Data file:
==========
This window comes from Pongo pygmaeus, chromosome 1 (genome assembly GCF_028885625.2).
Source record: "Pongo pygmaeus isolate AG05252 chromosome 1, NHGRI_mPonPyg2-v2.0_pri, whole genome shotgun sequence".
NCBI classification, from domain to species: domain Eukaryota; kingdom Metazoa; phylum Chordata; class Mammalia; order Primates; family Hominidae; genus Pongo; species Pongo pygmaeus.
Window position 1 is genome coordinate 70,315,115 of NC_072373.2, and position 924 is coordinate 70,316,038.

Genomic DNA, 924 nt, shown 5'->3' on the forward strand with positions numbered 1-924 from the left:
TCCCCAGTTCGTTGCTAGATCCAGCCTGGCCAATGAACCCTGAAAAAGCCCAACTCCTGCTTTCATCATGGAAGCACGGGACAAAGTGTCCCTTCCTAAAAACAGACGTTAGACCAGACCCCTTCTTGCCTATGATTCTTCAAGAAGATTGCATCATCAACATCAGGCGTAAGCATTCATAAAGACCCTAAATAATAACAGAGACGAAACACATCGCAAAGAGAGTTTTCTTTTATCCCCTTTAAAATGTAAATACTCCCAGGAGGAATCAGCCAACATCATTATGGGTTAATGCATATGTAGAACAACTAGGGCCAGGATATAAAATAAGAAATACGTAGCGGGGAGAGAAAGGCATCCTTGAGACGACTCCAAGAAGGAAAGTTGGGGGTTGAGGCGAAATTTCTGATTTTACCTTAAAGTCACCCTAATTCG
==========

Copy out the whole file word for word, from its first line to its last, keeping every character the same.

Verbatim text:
This window comes from Pongo pygmaeus, chromosome 1 (genome assembly GCF_028885625.2).
Source record: "Pongo pygmaeus isolate AG05252 chromosome 1, NHGRI_mPonPyg2-v2.0_pri, whole genome shotgun sequence".
NCBI classification, from domain to species: domain Eukaryota; kingdom Metazoa; phylum Chordata; class Mammalia; order Primates; family Hominidae; genus Pongo; species Pongo pygmaeus.
Window position 1 is genome coordinate 70,315,115 of NC_072373.2, and position 924 is coordinate 70,316,038.

Genomic DNA, 924 nt, shown 5'->3' on the forward strand with positions numbered 1-924 from the left:
TCCCCAGTTCGTTGCTAGATCCAGCCTGGCCAATGAACCCTGAAAAAGCCCAACTCCTGCTTTCATCATGGAAGCACGGGACAAAGTGTCCCTTCCTAAAAACAGACGTTAGACCAGACCCCTTCTTGCCTATGATTCTTCAAGAAGATTGCATCATCAACATCAGGCGTAAGCATTCATAAAGACCCTAAATAATAACAGAGACGAAACACATCGCAAAGAGAGTTTTCTTTTATCCCCTTTAAAATGTAAATACTCCCAGGAGGAATCAGCCAACATCATTATGGGTTAATGCATATGTAGAACAACTAGGGCCAGGATATAAAATAAGAAATACGTAGCGGGGAGAGAAAGGCATCCTTGAGACGACTCCAAGAAGGAAAGTTGGGGGTTGAGGCGAAATTTCTGATTTTACCTTAAAGTCACCCTAATTCG